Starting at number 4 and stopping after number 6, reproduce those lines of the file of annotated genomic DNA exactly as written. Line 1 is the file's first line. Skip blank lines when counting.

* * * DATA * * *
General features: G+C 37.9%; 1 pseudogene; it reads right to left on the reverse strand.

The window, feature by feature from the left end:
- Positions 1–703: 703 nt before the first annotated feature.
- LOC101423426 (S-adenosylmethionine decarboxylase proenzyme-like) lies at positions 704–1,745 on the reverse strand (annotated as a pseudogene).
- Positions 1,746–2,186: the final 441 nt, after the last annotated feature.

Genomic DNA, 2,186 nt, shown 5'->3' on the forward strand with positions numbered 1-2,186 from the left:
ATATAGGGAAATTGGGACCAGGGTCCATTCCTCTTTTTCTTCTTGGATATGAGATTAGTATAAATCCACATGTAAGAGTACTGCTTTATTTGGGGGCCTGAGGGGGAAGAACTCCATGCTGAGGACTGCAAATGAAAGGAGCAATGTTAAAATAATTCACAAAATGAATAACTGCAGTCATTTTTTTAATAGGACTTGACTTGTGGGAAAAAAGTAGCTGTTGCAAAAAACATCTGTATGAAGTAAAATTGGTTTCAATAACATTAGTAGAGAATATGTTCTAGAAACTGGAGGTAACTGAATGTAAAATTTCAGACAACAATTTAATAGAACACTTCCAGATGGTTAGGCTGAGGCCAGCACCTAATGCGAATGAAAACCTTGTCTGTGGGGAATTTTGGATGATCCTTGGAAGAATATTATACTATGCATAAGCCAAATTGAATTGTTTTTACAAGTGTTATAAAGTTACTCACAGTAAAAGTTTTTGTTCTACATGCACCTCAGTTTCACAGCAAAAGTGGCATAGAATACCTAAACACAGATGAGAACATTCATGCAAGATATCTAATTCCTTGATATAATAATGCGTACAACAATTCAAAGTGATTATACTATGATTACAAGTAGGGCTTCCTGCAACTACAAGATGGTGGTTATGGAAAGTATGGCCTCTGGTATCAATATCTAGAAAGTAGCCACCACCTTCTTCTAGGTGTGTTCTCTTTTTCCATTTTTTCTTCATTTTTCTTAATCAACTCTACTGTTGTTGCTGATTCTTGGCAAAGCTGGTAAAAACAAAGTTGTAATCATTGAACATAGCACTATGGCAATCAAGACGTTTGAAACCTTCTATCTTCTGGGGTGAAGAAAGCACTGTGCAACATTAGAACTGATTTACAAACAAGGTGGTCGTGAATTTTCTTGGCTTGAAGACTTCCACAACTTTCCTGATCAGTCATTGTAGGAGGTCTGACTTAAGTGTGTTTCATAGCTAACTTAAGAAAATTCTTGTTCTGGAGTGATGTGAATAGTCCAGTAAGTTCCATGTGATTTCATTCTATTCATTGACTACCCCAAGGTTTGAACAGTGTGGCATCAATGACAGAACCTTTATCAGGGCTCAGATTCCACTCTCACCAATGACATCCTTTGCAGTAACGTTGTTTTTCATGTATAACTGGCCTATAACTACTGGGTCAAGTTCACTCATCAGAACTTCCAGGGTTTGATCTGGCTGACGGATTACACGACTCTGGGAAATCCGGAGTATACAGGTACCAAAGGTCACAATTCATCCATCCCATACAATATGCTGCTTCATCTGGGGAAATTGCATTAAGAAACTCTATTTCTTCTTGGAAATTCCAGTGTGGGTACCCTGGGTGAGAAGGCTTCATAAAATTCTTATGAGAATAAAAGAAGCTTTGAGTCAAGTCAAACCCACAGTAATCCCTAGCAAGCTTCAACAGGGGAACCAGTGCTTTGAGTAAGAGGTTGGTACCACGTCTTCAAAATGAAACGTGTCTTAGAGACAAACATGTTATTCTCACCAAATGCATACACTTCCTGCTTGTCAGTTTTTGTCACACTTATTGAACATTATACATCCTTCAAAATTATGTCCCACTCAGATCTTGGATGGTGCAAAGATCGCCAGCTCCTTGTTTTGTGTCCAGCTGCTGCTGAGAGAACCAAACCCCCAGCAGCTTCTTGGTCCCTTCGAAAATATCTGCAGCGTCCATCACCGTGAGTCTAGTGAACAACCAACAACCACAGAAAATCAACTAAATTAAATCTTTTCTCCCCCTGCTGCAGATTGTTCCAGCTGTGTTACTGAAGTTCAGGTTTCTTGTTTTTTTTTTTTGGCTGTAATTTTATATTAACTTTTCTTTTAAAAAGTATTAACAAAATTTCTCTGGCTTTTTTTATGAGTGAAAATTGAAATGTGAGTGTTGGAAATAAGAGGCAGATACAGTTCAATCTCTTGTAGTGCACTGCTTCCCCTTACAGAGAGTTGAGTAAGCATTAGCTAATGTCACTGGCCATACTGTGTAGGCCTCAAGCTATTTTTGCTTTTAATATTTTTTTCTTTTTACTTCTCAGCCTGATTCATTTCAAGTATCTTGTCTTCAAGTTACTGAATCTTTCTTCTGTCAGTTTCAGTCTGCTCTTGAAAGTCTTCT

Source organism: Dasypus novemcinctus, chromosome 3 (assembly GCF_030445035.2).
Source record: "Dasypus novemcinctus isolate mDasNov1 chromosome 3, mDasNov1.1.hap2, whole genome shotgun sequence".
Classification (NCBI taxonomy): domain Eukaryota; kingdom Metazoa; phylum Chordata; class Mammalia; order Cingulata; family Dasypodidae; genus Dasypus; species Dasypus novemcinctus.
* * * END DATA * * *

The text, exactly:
- LOC101423426 (S-adenosylmethionine decarboxylase proenzyme-like) lies at positions 704–1,745 on the reverse strand (annotated as a pseudogene).
- Positions 1,746–2,186: the final 441 nt, after the last annotated feature.

Genomic DNA, 2,186 nt, shown 5'->3' on the forward strand with positions numbered 1-2,186 from the left: